If we consider embodied fossil energy imports (also known as ‘virtual imports’), as for example the oil embedded in the import of diesel, the gap between fossil energy consumption and production (one traditional measure of energy security) in the EU is even larger than commonly assumed. This has prompted the MAGIC project to investigate the narrative of energy security as a nationally bounded imperative.
 

Figure 1. Percentage of fossil primary energy sources outsourced abroad – direct import in orange and virtual import in dark red
(DE – Germany, ES – Spain, FR – France, IT – Italy, NL – Netherlands, RO – Romania, SE – Sweden, UK – United Kingdom). More details available in MAGIC Deliverable 4.2.

MAGIC research has shown that the percentage of fossil primary energy sources directly and indirectly outsourced is higher than 80% in all most EU countries: Figure 1 shows the percentages of outsourced fossil primary energy sources, including coal, oil, gas produced outside the country, directly and indirectly required (virtual) to produce the total energy metabolized by UK, Sweden, Romania, Netherlands, Italy, France, Spain and Germany.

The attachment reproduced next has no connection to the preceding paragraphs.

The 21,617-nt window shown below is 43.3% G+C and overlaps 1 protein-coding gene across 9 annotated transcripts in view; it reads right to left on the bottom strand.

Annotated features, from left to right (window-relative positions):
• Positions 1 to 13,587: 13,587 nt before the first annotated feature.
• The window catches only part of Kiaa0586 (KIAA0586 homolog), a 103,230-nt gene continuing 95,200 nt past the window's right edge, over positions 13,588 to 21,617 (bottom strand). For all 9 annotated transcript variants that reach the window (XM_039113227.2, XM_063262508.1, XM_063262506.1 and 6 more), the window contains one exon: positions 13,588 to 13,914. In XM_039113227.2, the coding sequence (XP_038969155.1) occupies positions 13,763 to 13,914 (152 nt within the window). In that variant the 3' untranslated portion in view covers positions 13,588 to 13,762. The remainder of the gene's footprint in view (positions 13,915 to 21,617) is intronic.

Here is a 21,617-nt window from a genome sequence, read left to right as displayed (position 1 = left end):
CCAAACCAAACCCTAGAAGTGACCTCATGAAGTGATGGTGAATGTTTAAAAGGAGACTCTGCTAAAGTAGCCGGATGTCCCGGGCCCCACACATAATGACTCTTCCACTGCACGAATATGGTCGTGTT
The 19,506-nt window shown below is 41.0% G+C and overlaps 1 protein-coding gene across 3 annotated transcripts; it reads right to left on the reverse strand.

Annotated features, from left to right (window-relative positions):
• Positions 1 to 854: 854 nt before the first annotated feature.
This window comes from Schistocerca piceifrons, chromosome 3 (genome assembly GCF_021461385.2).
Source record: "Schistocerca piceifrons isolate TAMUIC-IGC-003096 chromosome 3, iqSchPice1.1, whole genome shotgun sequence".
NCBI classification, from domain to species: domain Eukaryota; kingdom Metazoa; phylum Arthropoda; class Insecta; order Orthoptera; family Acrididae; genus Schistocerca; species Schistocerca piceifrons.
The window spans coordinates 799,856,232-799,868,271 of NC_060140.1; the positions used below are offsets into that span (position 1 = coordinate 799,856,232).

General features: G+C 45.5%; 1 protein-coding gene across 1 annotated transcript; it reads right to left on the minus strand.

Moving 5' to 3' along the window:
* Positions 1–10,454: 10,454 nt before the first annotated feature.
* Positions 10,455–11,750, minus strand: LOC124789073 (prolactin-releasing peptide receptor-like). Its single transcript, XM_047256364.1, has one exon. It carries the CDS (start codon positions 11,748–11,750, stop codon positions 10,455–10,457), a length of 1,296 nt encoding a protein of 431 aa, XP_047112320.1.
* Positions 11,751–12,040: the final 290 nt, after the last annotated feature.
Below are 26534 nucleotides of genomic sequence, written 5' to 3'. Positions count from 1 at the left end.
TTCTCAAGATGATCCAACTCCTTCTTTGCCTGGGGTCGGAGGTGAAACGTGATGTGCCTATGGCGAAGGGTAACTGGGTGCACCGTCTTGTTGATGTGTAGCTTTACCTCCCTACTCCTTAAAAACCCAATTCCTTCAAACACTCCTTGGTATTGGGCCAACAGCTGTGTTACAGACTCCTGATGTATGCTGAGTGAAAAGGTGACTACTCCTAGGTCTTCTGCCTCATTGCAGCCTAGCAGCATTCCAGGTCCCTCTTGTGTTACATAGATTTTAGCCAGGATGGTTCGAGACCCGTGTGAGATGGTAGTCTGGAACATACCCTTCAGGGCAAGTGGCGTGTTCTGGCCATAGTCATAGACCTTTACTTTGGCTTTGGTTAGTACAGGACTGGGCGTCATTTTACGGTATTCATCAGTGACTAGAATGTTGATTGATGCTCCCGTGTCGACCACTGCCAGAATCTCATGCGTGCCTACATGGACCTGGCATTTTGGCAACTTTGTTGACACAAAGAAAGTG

Misrepresenting the share of inputs sourced from foreign suppliers can introduce a significant bias in the analysis. Indeed, the level of outsourcing of economic sectors heavily affects their performance. A country outsourcing the production of inputs that are particularly “costly” in terms of resources or labour requirement may appear more efficient than a country producing its own input.